- Carla Brain (University of Leicester) firstname.lastname@example.org
- Adam Parker (Open University) email@example.com
Religious and magical rituals in the Roman world could occur in spaces designed especially for that purpose, such as temples or domestic shrines, but equally they could take place in other areas, such as cemeteries, arable fields, rooms used for other purposes, or processions through the streets. Space could therefore be designed for the activity taking place in it, or activities could take place in areas which also served other purposes; indeed, a juxtaposition between specific spaces and the rituals that took place in them could be relevant for their efficacy. The construction and decoration of these spaces is important, but is not something we should take for granted. Previous scholars have presumed a close relationship between decoration and its spatial context, and thus that the decoration of Roman temples reflected religious and ritual themes. More recent studies, however, such as Moormann’s Divine Interiors (2011), have demonstrated that this is not the case.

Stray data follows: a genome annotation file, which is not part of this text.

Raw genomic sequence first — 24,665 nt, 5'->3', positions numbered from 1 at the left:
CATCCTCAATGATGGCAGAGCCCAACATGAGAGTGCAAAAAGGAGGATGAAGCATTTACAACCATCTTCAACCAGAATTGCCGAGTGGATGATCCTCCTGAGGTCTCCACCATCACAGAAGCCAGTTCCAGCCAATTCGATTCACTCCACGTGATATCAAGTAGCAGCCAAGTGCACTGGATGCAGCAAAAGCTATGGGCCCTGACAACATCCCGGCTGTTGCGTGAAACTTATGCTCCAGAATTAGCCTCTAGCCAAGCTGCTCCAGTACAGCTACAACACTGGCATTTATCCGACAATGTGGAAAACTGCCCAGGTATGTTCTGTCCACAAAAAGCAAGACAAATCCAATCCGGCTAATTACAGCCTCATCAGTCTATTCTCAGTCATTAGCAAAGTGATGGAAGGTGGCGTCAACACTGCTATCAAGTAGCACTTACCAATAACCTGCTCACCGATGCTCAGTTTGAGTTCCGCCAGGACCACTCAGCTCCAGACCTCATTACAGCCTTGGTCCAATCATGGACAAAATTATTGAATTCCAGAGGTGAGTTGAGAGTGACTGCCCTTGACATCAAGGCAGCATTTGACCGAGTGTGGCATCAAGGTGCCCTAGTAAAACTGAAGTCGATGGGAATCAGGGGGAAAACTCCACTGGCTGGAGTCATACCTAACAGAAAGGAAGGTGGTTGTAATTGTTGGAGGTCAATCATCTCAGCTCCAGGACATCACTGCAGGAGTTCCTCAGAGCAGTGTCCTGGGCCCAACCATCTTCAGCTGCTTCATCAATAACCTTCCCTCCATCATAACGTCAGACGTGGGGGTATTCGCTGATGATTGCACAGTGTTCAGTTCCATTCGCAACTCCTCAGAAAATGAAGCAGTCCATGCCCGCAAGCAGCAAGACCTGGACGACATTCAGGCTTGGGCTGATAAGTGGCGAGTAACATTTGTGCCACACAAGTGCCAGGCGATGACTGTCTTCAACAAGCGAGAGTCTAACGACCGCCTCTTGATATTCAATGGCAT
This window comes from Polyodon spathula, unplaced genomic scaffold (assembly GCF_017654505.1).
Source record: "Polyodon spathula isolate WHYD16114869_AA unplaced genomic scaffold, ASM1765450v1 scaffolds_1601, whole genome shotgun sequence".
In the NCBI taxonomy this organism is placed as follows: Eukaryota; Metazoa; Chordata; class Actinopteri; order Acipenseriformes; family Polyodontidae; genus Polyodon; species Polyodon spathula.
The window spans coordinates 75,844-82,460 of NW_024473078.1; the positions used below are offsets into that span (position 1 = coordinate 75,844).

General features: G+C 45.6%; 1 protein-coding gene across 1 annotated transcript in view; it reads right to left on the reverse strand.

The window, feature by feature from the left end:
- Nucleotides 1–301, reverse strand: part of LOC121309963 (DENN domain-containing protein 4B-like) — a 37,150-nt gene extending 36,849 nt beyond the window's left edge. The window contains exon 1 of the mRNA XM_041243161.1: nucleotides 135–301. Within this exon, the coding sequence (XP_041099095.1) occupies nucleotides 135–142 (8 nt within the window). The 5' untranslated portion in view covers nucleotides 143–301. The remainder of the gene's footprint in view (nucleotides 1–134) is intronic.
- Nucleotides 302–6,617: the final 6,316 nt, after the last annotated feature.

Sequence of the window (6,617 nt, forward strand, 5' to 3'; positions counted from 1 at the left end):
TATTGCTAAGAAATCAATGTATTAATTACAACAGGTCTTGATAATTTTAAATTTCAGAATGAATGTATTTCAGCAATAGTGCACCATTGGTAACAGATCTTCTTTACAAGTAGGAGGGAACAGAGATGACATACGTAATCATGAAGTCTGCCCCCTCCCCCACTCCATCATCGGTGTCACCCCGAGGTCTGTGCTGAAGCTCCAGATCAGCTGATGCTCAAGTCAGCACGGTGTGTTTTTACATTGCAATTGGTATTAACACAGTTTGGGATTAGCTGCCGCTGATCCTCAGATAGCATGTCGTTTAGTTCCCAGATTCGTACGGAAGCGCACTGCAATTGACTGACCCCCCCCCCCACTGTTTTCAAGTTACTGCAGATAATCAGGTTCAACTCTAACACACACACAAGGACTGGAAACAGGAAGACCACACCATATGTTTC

This session aims to investigate the extent to which the decoration of space can identify or reflect it as having a religious, ritual or protective purpose. We welcome papers on topics relating to one or more of these themes, especially those which use decoration, space, and material culture to explore the role of lived religion, magic and/or ritual in Roman daily life.